where the wavenumber ${\displaystyle k_{m}={\frac {\pi m}{L}}}$  with ${\displaystyle m=-M,\dots ,-2,-1,0,1,2,\dots ,M}$  and ${\displaystyle M=L/\Delta x}$ . The time dependence of the error is included by assuming that the amplitude of error ${\displaystyle E_{m}}$  is a function of time. Often the assumption is made that the error grows or decays exponentially with time, but this is not necessary for the stability analysis.

If the boundary condition is not periodic, then we may use the finite Fourier integral with respect to ${\displaystyle x}$ :

${\displaystyle \quad (4)\qquad \epsilon (x,t)=\int _{k=-{\frac {\pi }{\Delta x}}}^{k={\frac {\pi }{\Delta x}}}E_{k}(t)e^{{i}kx}dk}$

Since the difference equation for error is linear (the behavior of each term of the series is the same as series itself), it is enough to consider the growth of error of a typical term:

${\displaystyle \quad (5a)\qquad \epsilon _{m}(x,t)=E_{m}(t)e^{ik_{m}x}}$

if a Fourier series is used or

${\displaystyle \quad (5b)\qquad \epsilon _{k}(x,t)=E_{k}(t)e^{ikx}}$

if a Fourier integral is used.

As the Fourier series can be considered to be a special case of the Fourier integral, we will continue the development using the expressions for the Fourier integral.

The stability characteristics can be studied using just this form for the error with no loss in generality. To find out how error varies in steps of time, substitute equation (5b) into equation (2), after noting that

{\displaystyle {\begin{aligned}\epsilon _{j}^{n}&=E_{m}(t)e^{ik_{m}x}\\\epsilon _{j}^{n+1}&=E_{m}(t+\Delta t)e^{ik_{m}x}\\\epsilon _{j+1}^{n}&=E_{m}(t)e^{ik_{m}(x+\Delta x)}\\\epsilon _{j-1}^{n}&=E_{m}(t)e^{ik_{m}(x-\Delta x)},\end{aligned}}}

to yield (after simplification)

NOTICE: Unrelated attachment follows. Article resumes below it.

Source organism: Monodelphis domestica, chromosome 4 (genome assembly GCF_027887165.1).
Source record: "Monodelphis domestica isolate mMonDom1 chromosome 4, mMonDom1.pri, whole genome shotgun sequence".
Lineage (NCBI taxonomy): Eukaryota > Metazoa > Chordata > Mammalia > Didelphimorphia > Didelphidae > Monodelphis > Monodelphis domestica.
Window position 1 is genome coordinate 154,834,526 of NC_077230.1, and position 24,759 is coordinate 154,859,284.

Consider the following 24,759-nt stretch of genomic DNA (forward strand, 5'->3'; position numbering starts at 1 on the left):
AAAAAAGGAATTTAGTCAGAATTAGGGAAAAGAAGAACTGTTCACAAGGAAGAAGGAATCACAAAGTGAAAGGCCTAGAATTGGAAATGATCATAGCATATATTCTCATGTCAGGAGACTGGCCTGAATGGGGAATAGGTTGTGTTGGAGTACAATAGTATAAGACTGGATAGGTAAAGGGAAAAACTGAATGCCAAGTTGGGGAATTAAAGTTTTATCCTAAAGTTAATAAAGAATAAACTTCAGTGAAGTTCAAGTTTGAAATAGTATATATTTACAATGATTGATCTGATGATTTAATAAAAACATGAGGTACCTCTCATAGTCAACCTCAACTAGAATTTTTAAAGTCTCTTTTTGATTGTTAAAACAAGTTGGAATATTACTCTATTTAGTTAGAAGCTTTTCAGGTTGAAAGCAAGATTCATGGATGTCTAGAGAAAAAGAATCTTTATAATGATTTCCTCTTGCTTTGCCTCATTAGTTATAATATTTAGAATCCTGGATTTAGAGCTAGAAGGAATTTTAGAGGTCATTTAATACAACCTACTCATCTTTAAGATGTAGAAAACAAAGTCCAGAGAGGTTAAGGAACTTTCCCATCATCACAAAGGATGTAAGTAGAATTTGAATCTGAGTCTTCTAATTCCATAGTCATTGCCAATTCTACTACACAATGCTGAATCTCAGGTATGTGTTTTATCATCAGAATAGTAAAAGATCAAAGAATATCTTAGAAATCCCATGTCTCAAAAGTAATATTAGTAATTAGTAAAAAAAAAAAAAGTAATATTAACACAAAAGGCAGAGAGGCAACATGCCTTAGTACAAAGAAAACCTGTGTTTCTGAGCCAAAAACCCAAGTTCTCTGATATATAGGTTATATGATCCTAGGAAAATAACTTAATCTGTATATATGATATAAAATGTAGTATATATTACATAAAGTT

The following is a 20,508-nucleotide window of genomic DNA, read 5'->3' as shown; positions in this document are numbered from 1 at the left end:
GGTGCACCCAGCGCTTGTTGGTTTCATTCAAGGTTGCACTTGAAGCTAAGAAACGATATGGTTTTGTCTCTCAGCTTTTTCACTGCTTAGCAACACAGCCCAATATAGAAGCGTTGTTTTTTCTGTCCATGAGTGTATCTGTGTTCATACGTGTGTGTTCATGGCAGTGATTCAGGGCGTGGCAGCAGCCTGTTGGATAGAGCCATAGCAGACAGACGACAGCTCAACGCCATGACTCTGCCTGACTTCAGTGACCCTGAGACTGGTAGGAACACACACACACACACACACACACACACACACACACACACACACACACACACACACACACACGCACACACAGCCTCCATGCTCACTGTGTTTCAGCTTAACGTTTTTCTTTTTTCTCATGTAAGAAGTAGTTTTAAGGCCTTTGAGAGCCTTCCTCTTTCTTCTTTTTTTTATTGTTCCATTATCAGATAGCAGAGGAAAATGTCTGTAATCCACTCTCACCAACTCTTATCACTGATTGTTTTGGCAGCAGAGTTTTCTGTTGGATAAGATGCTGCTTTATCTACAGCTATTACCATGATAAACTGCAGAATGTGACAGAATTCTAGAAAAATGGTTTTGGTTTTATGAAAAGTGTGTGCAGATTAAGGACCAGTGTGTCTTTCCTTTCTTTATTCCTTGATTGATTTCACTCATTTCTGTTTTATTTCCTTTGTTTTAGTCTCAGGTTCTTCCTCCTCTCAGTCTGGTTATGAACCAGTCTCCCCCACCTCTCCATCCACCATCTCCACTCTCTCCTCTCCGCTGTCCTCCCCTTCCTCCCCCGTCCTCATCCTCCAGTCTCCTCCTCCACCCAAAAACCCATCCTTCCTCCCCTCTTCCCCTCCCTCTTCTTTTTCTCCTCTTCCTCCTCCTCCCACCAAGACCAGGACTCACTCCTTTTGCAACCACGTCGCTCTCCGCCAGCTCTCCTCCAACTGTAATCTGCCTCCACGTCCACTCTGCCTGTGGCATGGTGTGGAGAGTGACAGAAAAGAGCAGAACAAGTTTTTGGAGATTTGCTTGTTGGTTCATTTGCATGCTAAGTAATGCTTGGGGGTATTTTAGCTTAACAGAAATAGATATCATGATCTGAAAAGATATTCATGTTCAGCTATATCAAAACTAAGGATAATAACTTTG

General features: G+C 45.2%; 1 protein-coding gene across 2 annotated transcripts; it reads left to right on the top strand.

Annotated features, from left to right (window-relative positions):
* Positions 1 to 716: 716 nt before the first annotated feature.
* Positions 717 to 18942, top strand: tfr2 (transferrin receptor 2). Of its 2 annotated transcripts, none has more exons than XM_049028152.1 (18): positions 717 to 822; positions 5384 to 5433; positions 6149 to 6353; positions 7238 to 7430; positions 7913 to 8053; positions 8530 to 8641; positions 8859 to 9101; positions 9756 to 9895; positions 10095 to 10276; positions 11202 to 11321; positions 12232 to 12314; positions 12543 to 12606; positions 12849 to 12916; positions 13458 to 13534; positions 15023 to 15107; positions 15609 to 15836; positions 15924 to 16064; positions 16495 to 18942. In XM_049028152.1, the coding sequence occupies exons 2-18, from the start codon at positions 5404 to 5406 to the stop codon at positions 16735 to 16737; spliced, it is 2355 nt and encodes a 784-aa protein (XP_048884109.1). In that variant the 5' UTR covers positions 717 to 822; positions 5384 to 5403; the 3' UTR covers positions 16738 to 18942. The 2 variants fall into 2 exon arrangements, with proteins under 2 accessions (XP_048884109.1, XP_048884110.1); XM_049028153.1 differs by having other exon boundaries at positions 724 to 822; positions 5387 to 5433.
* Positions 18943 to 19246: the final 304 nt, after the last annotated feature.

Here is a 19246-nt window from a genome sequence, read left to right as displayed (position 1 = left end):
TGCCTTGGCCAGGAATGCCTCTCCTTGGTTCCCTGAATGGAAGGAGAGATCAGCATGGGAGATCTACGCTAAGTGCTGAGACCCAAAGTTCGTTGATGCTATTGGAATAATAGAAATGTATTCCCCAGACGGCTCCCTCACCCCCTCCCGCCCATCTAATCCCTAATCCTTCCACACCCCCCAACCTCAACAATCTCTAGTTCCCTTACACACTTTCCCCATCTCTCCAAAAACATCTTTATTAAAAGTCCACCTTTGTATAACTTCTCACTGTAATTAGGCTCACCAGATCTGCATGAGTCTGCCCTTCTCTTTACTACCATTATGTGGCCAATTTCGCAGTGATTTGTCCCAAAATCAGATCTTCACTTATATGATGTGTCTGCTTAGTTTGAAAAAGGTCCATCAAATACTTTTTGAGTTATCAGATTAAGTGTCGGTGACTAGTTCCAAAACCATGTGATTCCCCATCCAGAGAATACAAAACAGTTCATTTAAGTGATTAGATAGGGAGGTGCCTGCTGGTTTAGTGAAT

${\displaystyle \quad (6)\qquad {\frac {E_{m}(t+\Delta t)}{E_{m}(t)}}=1+r\left(e^{ik_{m}\Delta x}+e^{-ik_{m}\Delta x}-2\right).}$

Introducing ${\displaystyle \theta =k_{m}\Delta x\in [-\pi ,\pi ]}$  and using the identities

${\displaystyle \qquad \sin \left({\frac {\theta }{2}}\right)={\frac {e^{i\theta /2}-e^{-i\theta /2}}{2i}}\qquad \rightarrow \qquad \sin ^{2}\left({\frac {\theta }{2}}\right)=-{\frac {e^{i\theta }+e^{-i\theta }-2}{4}}}$

equation (6) may be written as

${\displaystyle \quad (7)\qquad {\frac {E_{m}(t+\Delta t)}{E_{m}(t)}}=1-4r\sin ^{2}(\theta /2)}$

Define the amplification factor

${\displaystyle \quad (8)\qquad G\equiv {\frac {E_{m}(t+\Delta t)}{E_{m}(t)}}}$

The necessary and sufficient condition for the error to remain bounded is that ${\displaystyle \vert G\vert \leq 1.}$  Thus, from equations (7) and (8), the condition for stability is given by

${\displaystyle \quad (9)\qquad \left\vert 1-4r\sin ^{2}(\theta /2)\right\vert \leq 1}$

Note that the term ${\displaystyle 4r\sin ^{2}(\theta x/2)}$  is always positive. Thus, to satisfy Equation (9):

${\displaystyle \quad (10)\qquad 4r\sin ^{2}(\theta /2)\leq 2}$

For the above condition to hold for all ${\displaystyle m}$  (and therefore all ${\displaystyle \sin ^{2}(\theta x/2)}$ ). The highest value the sinusoidal term can take is 1 and for that particular choice if the upper threshold condition is satisfied, then so will be for all grid points, thus we have

${\displaystyle \quad (11)\qquad r={\frac {\alpha \Delta t}{\left(\Delta x\right)^{2}}}\leq {\frac {1}{2}}}$

Equation (11) gives the stability requirement for the FTCS scheme as applied to one-dimensional heat equation. It says that for a given ${\displaystyle \Delta x}$ , the allowed value of ${\displaystyle \Delta t}$  must be small enough to satisfy equation (10).

Similar analysis shows that a FTCS scheme for linear advection is unconditionally unstable.

## References

1. ^ Analysis of Numerical Methods by E. Isaacson, H. B. Keller
2. ^ Crank, J.; Nicolson, P. (1947), "A Practical Method for Numerical Evaluation of Solutions of Partial Differential Equations of Heat Conduction Type", Proc. Camb. Phil. Soc., 43: 50–67, doi:10.1007/BF02127704
3. ^ Charney, J. G.; Fjørtoft, R.; von Neumann, J. (1950), "Numerical Integration of the Barotropic Vorticity Equation", Tellus, 2: 237–254, doi:10.3402/tellusa.v2i4.8607
4. ^ Smith, G. D. (1985), Numerical Solution of Partial Differential Equations: Finite Difference Methods, 3rd ed., pp. 67–68
5. ^ in this case, using the FTCS discretization scheme
6. ^ Anderson, J. D., Jr. (1994). Computational Fluid Dynamics: The Basics with Applications. McGraw Hill.CS1 maint: multiple names: authors list (link)